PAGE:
The Internet Theater Magazine of Reviews, Features, Annotated Listings







Etcetera and
Short Term Listings


NYC Restaurants


New Jersey







Free Updates
A CurtainUp Review
An Evening at the Carlyle: A New Musical Revue

You're a Carlyle Girl, just a Carlyle Girl
The place that you come to hold court.
—Carlyle Girl
An Evening at the Carlyle
Dennis Holland
(Photo: Pierre)
We rarely see a revue these days. Decades ago, they were the thing, popular at intimate clubs like the Village Vanguard and Julius Monk's Downstairs, with talents like Betty Comden, Adolph Green, and Judy Holiday. There was no book, just a series of songs, dances, sketches to tell something about the characters and their era.

Al Tapper tries to bring back that spirit with An Evening at the Carlyle, set in the Carlyle Hotel's Bemelmans Bar. Never mind that the show is located midtown, not uptown and in The Algonquin Theater, not the Algonquin Hotel. Got that straight? There is no particular era here. The costumes are contemporary. The problems of loneliness, loss, and yearning are timeless. Many songs are dated.

The revue centers around the legendary bar and some regulars. These glimpses of ordinary people with the usual idiosyncrasies of humanity, lend the show a certain charm.

At the center of the bar is Tommy (Dennis Holland), an affable, sympathetic bartender who guides customers in and out as smoothly as he mixes Martinis. He is also the most effective singer, interpreting with nuance and sensitivity. Tommy knows everyone, often greeting them with a personal identification; for example, "Carlyle Girl" (Amanda Gabbard), a sad, repetitive refrain about one chic regular looking for a connection. It is not a particularly memorable melody but it sets a reflective mood.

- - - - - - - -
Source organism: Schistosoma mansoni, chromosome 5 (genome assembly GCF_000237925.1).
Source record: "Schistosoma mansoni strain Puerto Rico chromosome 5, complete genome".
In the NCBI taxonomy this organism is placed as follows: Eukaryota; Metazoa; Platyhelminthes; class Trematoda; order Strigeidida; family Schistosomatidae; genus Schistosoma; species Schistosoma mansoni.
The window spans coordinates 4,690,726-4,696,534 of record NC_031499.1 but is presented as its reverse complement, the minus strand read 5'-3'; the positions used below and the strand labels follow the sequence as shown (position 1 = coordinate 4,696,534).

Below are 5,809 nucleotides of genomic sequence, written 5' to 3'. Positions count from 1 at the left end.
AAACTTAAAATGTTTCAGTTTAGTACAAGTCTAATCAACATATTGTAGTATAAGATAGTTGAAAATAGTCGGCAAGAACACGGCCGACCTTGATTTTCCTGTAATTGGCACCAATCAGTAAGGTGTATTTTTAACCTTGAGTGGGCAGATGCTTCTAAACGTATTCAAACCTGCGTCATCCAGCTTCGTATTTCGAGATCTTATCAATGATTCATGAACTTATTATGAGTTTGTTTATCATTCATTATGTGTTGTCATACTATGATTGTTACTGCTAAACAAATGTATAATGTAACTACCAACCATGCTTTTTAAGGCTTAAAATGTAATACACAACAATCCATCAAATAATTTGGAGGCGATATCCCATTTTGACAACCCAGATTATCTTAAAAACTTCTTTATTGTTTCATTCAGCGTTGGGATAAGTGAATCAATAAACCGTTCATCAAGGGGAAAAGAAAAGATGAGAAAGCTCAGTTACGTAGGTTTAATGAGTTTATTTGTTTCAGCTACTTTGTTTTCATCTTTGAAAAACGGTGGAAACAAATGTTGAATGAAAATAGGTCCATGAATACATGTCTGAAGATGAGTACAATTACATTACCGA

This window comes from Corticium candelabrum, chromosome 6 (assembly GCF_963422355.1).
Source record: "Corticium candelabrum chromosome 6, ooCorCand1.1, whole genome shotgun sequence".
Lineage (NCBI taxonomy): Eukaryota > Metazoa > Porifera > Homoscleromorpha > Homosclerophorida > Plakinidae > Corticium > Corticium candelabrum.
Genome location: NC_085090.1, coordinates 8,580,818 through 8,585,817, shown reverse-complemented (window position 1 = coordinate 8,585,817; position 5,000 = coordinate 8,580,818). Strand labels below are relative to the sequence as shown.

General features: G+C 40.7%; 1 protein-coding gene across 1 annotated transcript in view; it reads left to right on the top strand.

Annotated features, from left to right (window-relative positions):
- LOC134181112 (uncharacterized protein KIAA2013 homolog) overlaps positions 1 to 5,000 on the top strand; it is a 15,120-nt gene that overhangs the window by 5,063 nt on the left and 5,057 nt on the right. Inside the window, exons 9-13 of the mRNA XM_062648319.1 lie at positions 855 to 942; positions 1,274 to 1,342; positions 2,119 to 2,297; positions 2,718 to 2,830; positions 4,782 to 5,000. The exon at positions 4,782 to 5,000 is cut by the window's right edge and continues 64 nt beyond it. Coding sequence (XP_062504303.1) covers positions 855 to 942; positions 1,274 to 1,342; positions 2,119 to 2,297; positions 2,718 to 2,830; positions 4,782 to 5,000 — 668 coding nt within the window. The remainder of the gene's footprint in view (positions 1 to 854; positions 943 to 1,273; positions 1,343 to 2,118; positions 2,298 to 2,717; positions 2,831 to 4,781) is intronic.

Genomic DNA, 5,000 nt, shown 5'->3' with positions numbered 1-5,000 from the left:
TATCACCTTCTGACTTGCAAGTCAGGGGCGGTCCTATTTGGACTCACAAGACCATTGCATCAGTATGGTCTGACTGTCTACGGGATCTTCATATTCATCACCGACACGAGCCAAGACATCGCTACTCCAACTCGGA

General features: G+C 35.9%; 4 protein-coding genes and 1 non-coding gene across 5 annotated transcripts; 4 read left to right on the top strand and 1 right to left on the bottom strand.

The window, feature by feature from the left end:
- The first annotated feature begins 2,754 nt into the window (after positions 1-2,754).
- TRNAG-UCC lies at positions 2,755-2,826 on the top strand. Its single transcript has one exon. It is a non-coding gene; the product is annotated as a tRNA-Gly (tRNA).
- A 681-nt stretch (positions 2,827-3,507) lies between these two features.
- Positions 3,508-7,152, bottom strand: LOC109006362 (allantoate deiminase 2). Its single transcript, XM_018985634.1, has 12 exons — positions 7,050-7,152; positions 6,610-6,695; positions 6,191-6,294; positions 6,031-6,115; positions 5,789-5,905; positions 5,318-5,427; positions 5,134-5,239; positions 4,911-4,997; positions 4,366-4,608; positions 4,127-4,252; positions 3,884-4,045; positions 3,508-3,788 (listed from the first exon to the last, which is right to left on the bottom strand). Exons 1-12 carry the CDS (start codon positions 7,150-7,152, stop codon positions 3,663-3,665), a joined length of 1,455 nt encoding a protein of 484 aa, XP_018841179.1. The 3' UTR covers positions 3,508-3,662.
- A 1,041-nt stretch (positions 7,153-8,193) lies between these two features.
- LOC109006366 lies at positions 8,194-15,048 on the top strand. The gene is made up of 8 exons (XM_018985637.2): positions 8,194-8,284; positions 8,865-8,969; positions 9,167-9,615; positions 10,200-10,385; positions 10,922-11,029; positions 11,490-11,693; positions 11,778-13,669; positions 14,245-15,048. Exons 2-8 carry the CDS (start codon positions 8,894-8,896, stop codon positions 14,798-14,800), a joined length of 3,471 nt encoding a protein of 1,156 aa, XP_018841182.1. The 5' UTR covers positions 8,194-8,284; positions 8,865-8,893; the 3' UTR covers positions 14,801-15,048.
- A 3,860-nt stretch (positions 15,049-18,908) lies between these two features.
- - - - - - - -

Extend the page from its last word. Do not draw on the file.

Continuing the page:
If there's a bar, there is a barfly (Kelli Maguire) who comes early and stays late. Maguire portrays a struggling songwriter with a strong belt and infectious personality who delivers a recurring theme about her life: "My mother was despotic/ My father was quixotic/ So that's why I'm neurotic.". Both Maguire and Holland play only one character. Choreographer Rachelle Rak — limber, quick, with leg extensions that won't quit— appears once as herself to give some advice ("Breathe") The other three actors rotate through the personalities that include a Yankee fan, young struggling roommates, and a Madoff-styled CEO.

They also portray but don't impersonate the rich and famous who have wandered into the bar, and they do this with malicious glee. These celebs, unfortunately, are the show's weaknesses, popping in and out without purpose and lacking the heart that director Tom Herman tries to infuse into the show. Most effective is Amanda Gabbard in a blonde wig as a energy-driven Ann Coulter who states, "(I'm) The Whitest White Woman in the USA." Gabbard also invokes Barbra and an over-blown Liza. Michael F. McGuirk's wannabe Sinatra has a smooth but bland vocal delivery, and Jason Rowland is a lecherous Donald Trump with a blonde fright wig.

Tapper's 22 tunes are all original, but are they good? Accompanied by David Wolfson on piano, let's say they range from, "Joltin' Joe." a catchy mid-20th century baseball tribute, and a nostalgic tribute to "Brooklyn." At the other extreme is "You Make It Easy to Love You, " a syrupy country/pop ditty sung by two young lovers.

As the evening passes, the now well-juiced barfly is put in a cab for the Bronx and the Yankee fan is close to boarding his "Loneliness Train." After the last call, it is easy to see why the bartender yearns to get home to Brooklyn.